1) My hoary old maxim "For maximum fun potential, arrive early" served me in good stead as I appeared at Tea shortly after it opened at 4 PM to pay my cover, get stamped, and head home to change. That way I could waltz in with my friends who all have townie passes. Returning at 5:30, the line for admittance stretched to infinity. Someone later told me they only had to wait ten minutes. I only had to wait 45 seconds. Schadenfreude, party of one!
2) As might be expected on the Saturday before a High Holy Day like July Fourth, Tea was packed. With the lines at the bar already too long, I stopped at the front table for one of the Boatslip's famous Planter's Punches. And ended up choosing the slow bartender. Still, those things are lethal.
3) One never knows who one will meet at Tea, but I ran into my luncheon companions, old friends from the beach, and even a rarely-seen professional colleague. All that said, Tea, as it is so often, is a lot of standing around, and I really didn't mind peeling off five minutes before closing time.
4) After a light dinner at home, Hochmina and I strolled down Comical Street, in part so I could get some ice cream. It appears that B** & J****'* has rejiggered my beloved Urban Bourbon into Bourbon Brown Butter, which makes an excellent hot fudge sundae. Om nom nom.
5) We observed the passing throng from benches by Town Hall, and I reflected that it's only been in the last ten years that so many street musicians have infested P'town. Before Ellie the P'town Showgirl (now enchanting the angels lo these many years), I felt like there was nothing. Now, we get almost no rest: children squeaking away on violins, folk singers, a country (?) trio in front of Town Hall, and even a handsome young accordionist. (I didn't imagine anyone so young played the accordion.)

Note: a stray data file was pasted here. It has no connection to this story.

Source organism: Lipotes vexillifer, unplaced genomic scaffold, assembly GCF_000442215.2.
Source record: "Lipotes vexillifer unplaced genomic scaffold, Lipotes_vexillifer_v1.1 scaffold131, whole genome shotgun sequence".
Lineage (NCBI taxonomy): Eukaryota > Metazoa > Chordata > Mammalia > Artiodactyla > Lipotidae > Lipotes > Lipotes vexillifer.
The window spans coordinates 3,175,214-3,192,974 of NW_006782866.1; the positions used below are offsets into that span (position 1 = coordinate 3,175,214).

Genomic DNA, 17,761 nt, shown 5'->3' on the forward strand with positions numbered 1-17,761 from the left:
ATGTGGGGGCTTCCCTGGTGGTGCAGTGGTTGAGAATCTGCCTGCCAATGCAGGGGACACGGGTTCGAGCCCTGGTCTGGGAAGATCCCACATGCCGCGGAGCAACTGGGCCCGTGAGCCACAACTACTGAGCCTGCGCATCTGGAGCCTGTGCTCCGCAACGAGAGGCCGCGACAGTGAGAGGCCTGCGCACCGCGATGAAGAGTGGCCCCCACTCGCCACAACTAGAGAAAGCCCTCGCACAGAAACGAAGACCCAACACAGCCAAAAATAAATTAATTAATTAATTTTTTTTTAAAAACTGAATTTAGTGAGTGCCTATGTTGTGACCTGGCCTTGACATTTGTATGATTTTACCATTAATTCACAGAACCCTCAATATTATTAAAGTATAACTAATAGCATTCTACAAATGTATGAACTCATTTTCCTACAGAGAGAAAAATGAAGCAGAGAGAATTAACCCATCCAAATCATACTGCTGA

6) "The passing throng" tonight was made up of more than just thirtysomethings with impressive arms and shoulders. Tourists of all types and conditions . . . mercy, it was as though the entire Cape had collected here.
7) Snugly ensconced at home since 10:30, engrossed in various recordings of the Sextette from Lucia di Lammermoor (of which more later), and completely happy.
2a) In the words of the late Gloria Swanson, "Wonderful shoulders! I love that line."